Steven Soderbergh Discusses 'Traffic'

— -- Win or lose, director Steven Soderbergh has already made Oscar history.

The films Traffic and Erin Brockovich earned Soderbergh Best Director and Best Picture Oscar nominations, making him the first filmmaker since 1938 to achieve double directing nominations for the same Oscar.

While promoting Traffic late last year, Soderbergh told journalists he knew the timing was ripe for such a film, which explores the corrupting effects of drug use on both the United States and Mexico.

"Maybe because it's an election year, I felt like this was the year to make a movie about this subject," said Soderbergh.

The critics certainly paid attention. Soderbergh's name made nearly all the "best of 2000" lists, with Traffic picking up a best screenplay award at the Golden Globes. Writer Stephen Gaghan is also nominated for an Oscar, along with cast member Benicio Del Toro. The sexy Latino star is up for Best Supporting Actor for his performance as a Mexican cop trying to remain uphold the law despite pressure to assist the drug lords.

Working Overtime

Soderbergh, who first gained notoriety for 1989's sex, lies and videotape, took on an extra job during the making of Traffic. He literally made it a hands-on process, shooting much of the documentary style film on his own with a hand-held camera strapped over his shoulder.

"It came from a desire to film as quickly as possible, and the hand-held was an extension of that. I wanted to give the impression that we were chasing the story, and that we were capturing instead of staging something," says Soderbergh.

The story is split between three aspects of drug trading: Mexican and American drug traffickers, teenage abusers in the U.S. and government officials trying to enforce laws against the illegal substances.

To enhance the distinctions between the stories, Soderbergh used different shades of color for each section, often making extreme lighting choices. He realized a professional cinematographer might have challenged his choices, which was part of why he assumed the responsibility.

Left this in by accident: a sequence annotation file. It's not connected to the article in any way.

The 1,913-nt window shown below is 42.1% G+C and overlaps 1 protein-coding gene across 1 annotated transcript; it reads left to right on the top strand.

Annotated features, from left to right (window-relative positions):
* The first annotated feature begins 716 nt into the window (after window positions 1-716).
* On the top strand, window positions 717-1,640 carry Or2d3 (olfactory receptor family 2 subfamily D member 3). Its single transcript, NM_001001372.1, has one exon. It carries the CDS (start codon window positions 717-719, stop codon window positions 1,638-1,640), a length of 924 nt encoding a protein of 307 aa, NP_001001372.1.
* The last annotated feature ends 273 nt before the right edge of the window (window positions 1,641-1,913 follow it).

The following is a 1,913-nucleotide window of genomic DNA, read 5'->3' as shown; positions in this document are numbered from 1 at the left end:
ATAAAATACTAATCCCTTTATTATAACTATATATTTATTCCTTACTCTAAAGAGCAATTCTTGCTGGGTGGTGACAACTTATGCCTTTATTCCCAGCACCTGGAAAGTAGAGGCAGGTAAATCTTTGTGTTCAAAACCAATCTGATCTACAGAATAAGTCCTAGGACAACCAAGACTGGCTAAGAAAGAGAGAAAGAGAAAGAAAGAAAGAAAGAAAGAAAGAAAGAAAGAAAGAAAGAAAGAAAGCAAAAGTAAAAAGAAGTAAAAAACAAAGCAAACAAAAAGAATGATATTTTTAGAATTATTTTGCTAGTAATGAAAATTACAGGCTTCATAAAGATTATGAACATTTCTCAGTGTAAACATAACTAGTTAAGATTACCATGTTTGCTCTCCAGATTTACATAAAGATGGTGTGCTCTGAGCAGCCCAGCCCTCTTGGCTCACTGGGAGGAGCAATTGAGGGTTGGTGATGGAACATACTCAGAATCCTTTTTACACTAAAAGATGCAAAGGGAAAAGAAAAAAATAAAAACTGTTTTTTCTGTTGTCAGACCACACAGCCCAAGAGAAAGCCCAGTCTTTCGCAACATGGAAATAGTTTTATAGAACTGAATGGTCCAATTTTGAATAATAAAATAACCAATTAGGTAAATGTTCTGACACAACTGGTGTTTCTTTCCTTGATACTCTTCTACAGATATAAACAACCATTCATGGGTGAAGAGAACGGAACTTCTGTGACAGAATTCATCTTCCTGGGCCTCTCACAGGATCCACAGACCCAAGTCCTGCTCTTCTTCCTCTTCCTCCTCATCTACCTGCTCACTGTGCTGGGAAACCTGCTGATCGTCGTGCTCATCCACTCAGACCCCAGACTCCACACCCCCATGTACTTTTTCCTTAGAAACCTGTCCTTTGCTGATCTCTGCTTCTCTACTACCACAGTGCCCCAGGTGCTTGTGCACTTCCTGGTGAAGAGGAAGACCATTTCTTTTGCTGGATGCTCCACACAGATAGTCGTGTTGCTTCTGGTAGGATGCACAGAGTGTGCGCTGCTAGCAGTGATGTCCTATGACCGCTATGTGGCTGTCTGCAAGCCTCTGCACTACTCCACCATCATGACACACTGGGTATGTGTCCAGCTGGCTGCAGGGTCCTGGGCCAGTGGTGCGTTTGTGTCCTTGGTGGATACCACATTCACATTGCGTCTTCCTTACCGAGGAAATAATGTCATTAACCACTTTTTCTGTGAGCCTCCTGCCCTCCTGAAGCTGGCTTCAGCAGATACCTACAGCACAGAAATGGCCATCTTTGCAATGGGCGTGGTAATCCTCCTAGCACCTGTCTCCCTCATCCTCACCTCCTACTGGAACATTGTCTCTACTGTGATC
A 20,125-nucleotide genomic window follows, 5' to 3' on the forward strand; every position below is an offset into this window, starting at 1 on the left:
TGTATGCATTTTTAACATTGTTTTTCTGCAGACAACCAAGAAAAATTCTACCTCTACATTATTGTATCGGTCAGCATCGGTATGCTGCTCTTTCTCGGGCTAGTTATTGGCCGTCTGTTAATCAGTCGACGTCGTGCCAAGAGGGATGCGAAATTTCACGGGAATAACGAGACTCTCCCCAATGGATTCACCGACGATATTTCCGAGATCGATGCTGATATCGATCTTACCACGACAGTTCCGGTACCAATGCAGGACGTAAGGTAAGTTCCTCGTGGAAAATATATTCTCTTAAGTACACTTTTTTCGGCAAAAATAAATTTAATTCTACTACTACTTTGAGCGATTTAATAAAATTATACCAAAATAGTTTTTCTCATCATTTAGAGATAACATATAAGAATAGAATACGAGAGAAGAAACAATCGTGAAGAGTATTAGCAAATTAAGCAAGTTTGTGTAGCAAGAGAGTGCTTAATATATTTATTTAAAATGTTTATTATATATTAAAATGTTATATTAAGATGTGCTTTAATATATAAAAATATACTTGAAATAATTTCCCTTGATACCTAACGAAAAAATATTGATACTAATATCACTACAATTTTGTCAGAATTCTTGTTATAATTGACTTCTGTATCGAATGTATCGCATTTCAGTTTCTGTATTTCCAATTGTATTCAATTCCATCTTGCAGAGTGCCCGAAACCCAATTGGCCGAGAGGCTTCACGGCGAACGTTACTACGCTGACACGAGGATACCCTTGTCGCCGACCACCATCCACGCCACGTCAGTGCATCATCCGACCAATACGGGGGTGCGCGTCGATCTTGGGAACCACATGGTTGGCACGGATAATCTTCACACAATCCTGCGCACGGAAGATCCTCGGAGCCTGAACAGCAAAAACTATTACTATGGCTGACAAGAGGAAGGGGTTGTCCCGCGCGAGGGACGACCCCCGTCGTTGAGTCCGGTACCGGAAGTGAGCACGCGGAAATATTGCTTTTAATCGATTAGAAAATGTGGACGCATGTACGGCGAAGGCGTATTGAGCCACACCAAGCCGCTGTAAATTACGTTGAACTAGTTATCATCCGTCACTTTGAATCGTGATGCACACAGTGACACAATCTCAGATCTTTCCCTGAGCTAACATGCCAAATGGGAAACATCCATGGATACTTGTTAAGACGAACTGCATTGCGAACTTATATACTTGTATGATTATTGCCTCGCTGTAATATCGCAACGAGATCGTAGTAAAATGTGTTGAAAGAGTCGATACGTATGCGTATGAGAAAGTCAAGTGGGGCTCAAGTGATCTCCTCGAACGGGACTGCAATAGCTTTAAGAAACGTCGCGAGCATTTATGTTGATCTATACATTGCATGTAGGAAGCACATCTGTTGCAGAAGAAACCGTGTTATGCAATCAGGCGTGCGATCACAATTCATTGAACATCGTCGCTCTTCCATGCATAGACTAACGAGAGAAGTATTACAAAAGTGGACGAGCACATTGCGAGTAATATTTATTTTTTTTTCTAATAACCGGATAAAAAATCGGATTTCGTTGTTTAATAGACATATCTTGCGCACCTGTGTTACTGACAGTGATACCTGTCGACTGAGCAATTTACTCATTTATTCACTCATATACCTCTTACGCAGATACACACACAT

"There's a lot of stuff in the movie that's just wrong. There are mistakes," Soderbergh says.

Some Hollywood studio executives may now be thinking the biggest mistake was their fear of releasing such a gritty film, in which there are no obvious good guys.

"'It will look great and get lots of attention and nobody will go see it,'" Soderbergh says the studio execs told him. "[There were] months where it seemed like it wasn't going to get off the ground."

Movie With a Message

One of his motivations for making Traffic was to bring the public up to date on what progress had been made on the war on drugs.

"I feel like people are saying, 'What's going on with the drug wars?' It's been 10 or 15 years that we've been doing things the way that we've been doing them, nothing seems to have changed," said Soderbergh.

His research only further confused his opinion.

"After spending a little over two years on this, my feelings on the issue are more complicated. I met a lot of really passionate intelligent people, who would never say to you we are winning this war."

He also wanted to make it clear that everyone is affected by this situation.

"I think people's perception is that … it [drug use] doesn't cut across class lines and it doesn't cut across race lines," says Soderbergh. "When really, most peoples' lives have been touched by drug abuse … I have friends who are not around anymore."